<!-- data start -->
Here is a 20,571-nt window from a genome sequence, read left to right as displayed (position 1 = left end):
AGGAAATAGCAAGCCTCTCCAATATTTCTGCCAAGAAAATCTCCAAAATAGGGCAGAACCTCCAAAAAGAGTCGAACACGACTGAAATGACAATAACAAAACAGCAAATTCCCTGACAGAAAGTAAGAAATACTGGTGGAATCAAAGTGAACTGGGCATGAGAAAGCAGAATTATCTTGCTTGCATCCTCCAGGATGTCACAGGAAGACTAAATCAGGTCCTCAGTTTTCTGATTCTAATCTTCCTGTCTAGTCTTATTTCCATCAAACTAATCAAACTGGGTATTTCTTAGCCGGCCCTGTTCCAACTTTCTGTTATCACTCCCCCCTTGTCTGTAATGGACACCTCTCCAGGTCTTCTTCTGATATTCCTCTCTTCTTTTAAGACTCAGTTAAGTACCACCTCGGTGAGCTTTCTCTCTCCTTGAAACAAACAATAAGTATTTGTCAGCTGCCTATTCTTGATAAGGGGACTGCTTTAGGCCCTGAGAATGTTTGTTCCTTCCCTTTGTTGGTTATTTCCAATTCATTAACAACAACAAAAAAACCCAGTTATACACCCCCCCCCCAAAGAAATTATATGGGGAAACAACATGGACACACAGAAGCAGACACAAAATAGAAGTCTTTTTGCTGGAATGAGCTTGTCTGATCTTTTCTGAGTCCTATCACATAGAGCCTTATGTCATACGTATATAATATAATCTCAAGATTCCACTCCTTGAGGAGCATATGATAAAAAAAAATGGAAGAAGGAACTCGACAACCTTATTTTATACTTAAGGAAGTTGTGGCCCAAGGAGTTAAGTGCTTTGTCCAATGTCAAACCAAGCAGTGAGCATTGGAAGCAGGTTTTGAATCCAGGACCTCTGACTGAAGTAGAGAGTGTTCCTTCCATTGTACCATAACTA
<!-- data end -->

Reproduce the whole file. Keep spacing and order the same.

Here is a 20,571-nt window from a genome sequence, read left to right as displayed (position 1 = left end):
AGGAAATAGCAAGCCTCTCCAATATTTCTGCCAAGAAAATCTCCAAAATAGGGCAGAACCTCCAAAAAGAGTCGAACACGACTGAAATGACAATAACAAAACAGCAAATTCCCTGACAGAAAGTAAGAAATACTGGTGGAATCAAAGTGAACTGGGCATGAGAAAGCAGAATTATCTTGCTTGCATCCTCCAGGATGTCACAGGAAGACTAAATCAGGTCCTCAGTTTTCTGATTCTAATCTTCCTGTCTAGTCTTATTTCCATCAAACTAATCAAACTGGGTATTTCTTAGCCGGCCCTGTTCCAACTTTCTGTTATCACTCCCCCCTTGTCTGTAATGGACACCTCTCCAGGTCTTCTTCTGATATTCCTCTCTTCTTTTAAGACTCAGTTAAGTACCACCTCGGTGAGCTTTCTCTCTCCTTGAAACAAACAATAAGTATTTGTCAGCTGCCTATTCTTGATAAGGGGACTGCTTTAGGCCCTGAGAATGTTTGTTCCTTCCCTTTGTTGGTTATTTCCAATTCATTAACAACAACAAAAAAACCCAGTTATACACCCCCCCCCCAAAGAAATTATATGGGGAAACAACATGGACACACAGAAGCAGACACAAAATAGAAGTCTTTTTGCTGGAATGAGCTTGTCTGATCTTTTCTGAGTCCTATCACATAGAGCCTTATGTCATACGTATATAATATAATCTCAAGATTCCACTCCTTGAGGAGCATATGATAAAAAAAAATGGAAGAAGGAACTCGACAACCTTATTTTATACTTAAGGAAGTTGTGGCCCAAGGAGTTAAGTGCTTTGTCCAATGTCAAACCAAGCAGTGAGCATTGGAAGCAGGTTTTGAATCCAGGACCTCTGACTGAAGTAGAGAGTGTTCCTTCCATTGTACCATAACTA